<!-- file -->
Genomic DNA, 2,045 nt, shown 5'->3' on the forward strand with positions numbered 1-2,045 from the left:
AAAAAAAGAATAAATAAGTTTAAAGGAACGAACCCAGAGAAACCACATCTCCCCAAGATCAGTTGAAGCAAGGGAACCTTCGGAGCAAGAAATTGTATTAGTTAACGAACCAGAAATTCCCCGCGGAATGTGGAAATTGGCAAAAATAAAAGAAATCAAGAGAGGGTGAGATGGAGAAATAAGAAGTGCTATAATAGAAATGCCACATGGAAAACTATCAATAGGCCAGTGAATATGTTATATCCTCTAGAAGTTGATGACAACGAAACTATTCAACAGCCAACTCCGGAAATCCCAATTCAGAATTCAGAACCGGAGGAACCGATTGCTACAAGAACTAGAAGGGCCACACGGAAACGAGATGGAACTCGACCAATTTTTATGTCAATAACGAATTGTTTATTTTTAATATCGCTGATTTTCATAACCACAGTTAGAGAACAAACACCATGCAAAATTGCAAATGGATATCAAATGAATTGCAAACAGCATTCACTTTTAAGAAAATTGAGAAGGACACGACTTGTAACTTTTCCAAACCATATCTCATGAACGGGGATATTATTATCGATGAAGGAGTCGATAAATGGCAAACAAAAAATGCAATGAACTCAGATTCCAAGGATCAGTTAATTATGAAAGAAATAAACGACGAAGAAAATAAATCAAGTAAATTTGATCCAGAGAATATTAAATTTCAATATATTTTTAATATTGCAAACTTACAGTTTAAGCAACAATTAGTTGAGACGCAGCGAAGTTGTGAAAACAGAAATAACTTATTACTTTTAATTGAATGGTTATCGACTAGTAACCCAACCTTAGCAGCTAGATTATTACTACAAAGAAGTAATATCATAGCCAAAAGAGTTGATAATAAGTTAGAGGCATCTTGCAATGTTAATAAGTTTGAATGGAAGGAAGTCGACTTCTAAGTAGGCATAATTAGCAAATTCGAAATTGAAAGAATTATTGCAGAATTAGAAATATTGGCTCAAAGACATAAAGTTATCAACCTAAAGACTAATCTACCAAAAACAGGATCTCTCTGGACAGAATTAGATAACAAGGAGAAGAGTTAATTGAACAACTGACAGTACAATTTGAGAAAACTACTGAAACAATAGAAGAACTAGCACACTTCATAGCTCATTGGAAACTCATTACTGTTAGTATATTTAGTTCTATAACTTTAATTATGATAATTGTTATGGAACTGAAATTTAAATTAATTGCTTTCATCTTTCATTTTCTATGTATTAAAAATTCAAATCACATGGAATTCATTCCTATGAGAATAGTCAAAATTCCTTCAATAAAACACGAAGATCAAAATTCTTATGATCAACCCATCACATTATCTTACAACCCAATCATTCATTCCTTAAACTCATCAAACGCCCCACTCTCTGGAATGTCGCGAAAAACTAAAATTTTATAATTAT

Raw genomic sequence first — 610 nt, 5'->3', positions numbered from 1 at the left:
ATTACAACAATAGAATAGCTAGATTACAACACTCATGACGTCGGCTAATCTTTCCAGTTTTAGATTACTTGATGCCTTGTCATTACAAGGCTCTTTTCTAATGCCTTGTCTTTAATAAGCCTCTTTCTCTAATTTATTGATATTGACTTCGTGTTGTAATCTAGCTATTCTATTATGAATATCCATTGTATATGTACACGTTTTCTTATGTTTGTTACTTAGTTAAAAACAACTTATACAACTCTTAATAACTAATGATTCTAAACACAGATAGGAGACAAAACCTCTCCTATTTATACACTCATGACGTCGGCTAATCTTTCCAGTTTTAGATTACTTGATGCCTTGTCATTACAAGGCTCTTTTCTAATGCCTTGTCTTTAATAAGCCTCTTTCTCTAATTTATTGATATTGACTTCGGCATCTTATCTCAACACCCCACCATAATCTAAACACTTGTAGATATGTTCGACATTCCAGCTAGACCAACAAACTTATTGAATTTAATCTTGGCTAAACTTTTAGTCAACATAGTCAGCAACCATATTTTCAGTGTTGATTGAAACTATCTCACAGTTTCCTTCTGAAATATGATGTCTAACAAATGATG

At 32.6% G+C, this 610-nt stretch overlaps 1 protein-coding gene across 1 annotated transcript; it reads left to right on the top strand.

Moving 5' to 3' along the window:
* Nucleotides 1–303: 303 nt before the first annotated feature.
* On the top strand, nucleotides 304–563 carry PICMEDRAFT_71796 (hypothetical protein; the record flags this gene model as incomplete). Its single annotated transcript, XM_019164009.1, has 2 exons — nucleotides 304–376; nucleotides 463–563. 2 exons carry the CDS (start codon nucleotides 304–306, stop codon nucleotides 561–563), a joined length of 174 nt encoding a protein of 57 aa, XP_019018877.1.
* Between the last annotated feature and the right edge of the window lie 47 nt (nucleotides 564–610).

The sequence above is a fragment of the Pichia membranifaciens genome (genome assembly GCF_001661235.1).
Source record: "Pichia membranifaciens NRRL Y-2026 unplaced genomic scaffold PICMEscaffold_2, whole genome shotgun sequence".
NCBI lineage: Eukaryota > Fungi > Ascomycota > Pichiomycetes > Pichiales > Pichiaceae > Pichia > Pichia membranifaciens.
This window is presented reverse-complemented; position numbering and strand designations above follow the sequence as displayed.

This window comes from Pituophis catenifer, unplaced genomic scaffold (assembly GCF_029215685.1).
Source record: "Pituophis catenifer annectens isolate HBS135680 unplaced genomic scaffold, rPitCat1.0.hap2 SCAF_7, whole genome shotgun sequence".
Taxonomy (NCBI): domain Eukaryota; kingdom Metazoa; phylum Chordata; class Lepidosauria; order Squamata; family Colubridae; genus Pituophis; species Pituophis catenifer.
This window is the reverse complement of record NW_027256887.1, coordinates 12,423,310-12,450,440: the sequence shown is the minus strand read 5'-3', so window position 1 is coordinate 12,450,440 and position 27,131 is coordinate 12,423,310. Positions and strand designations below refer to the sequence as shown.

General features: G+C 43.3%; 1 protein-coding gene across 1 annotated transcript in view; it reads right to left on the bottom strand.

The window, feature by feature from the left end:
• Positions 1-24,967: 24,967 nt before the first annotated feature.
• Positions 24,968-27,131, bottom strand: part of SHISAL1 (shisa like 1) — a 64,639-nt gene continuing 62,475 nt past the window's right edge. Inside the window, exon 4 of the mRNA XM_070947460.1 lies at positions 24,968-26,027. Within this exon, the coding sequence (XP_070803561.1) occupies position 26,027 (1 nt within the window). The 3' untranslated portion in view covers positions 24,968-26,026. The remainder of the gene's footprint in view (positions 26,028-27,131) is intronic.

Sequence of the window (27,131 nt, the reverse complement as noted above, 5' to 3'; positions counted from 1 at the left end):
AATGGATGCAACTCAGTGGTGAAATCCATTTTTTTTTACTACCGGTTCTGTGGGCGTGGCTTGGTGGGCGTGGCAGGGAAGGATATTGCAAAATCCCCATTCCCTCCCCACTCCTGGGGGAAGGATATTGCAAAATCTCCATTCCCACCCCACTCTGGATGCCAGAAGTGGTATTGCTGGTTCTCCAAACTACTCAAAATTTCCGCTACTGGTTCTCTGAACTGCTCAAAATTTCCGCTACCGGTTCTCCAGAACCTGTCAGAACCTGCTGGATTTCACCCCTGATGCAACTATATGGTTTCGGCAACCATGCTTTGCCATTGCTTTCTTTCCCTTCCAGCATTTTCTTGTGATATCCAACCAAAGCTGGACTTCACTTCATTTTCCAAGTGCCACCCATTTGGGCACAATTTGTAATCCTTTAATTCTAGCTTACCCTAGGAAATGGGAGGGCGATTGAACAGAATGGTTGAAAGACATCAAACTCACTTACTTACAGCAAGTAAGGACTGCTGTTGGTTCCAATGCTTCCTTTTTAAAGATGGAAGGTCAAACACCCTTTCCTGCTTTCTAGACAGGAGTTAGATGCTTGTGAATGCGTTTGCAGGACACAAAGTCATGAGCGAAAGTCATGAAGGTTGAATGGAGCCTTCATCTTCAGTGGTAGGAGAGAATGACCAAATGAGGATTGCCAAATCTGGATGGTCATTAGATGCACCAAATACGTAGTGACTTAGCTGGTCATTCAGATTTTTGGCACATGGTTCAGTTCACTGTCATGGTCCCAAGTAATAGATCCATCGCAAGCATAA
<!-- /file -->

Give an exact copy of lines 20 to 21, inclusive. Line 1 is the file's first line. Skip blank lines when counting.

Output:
• Positions 1-24,967: 24,967 nt before the first annotated feature.
• Positions 24,968-27,131, bottom strand: part of SHISAL1 (shisa like 1) — a 64,639-nt gene continuing 62,475 nt past the window's right edge. Inside the window, exon 4 of the mRNA XM_070947460.1 lies at positions 24,968-26,027. Within this exon, the coding sequence (XP_070803561.1) occupies position 26,027 (1 nt within the window). The 3' untranslated portion in view covers positions 24,968-26,026. The remainder of the gene's footprint in view (positions 26,028-27,131) is intronic.